Costing climate change policy is an uncertain business. This uncertainty often manifests itself in the choice of technologies to mitigate and adapt to risks from climate change. Firms and nations can attempt to reduce risk by using more of the low-carbon technologies presently on the shelf or they can invent new ones. How quickly people will switch within the set of existing technologies with or without a change in relative energy prices is open to debate; how creative people are at inventing new technologies given relative prices is also a matter of discussion.
The key to addressing uncertainty is to capture a range of reasonable behaviours that underpins the choice to adopt existing or develop new low-carbon technology. Two key questions that should be addressed are:
Which answers to these questions are accepted determines whether some weighted
average of the estimates or a lower or upper estimate is used to guide policy.
For any given target and set of policy provisions, costs decline when consumers and firms have more plentiful low-cost substitutes for high-carbon technologies. Engineering studies suggest 20%-25% of existing carbon emissions could be eliminated (depending on how the electricity is generated) at low cost if people switched to new technologies, such as compact fluorescent light bulbs, improved thermal insulation, heating and cooling systems, and energy-efficient appliances. The critical issue is how this adoption of efficient technologies occurs in practice and which sort of regulation and economic instruments could eventually support this adoption. Chapter 5 of this report assesses the literature regarding technology adoption and regulation frameworks.
Many economists have emphasized that technological progress is driven by relative prices, and that people do not switch to new technologies unless prices induce them to switch. New efficient technologies, according to this argument, then are not taken up without a proper price signal. People are also perceived to behave as if their time horizons are short, perhaps reflecting their uncertainty about future energy prices and the reliability of the technology. Also, factors other than energy efficiency matter to consumers, such as a new technologys quality and features, and the time and effort required to learn about it and how it works. This issue has already been flagged in relation to technology adoption and implementation costs, but it also has an uncertainty element to it.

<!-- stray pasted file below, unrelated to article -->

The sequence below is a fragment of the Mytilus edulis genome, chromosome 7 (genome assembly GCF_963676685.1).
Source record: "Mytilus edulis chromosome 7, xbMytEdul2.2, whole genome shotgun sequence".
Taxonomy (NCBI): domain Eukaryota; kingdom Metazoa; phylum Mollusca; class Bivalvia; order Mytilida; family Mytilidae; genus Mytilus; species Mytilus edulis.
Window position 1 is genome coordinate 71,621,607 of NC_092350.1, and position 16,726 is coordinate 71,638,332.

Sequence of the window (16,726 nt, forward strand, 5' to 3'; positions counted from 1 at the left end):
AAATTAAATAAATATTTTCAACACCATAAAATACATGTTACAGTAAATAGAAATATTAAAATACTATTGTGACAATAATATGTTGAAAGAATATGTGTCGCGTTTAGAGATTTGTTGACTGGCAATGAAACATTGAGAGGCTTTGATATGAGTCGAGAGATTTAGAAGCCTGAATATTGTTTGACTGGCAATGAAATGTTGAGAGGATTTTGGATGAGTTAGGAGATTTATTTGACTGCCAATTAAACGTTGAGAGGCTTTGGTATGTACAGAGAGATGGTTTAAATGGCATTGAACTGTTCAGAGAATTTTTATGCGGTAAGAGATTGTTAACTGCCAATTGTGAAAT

The different viewpoints on the origin of technological change appear in the assumed rate at which the energy-consuming capital can turnover without a change in relative energy prices. Modellers account for the penetration of technological change over time through a technical coefficient called the autonomous energy efficiency improvement (AEEI). The AEEI reflects the rate of change in energy intensity (the energy-to-GDP ratio) holding energy prices constant (see IPCC, 1996a, Chapter 8). The presumed autonomous technological improvement in the energy intensity of an economy can lead to significant differences in the estimated costs of mitigation. As such, many observers view the choice of AEEI as crucial in setting the baseline scenario against which to judge the costs of mitigation. The costs of mitigation are inversely related the AEEI the greater the AEEI the lower the costs to reach any given climate target. The costs decrease because people adopt low-carbon technology of their own accord, with no change in relative prices.
Modellers have traditionally based the AEEI on historical rates of change, but now some are using higher values based on data from bottoms-up models and arguments about announcement effects. For instance, some analysts have optimistically argued that the existence of the Kyoto Protocol will accelerate the implementation of energy efficient production methods to 2% per year or more. Policymakers and modellers continue to debate the validity of this assumption (see, e.g., Kram, 1998; Weyant, 1998). A range of AEEIs has been adopted in the modelling literature (see Chapter 8 for more details). The AEEI has ranged from 0.4% to 1.5% per year for all of the regions of the world, and has generated large differences in long-term project baselines (e.g., Manne and Richels, 1992). Edmonds and Barns (1990) sensitivity study confirms the importance of the AEEI in affecting cost estimates. However, as noted by Dean and Hoeller (1992): unfortunately there is relatively little backing in the economic literature for specific values of the AEEI ... the inability to tie it down to a much narrower range ... is a severe handicap, an uncertainty which needs to be recognized.
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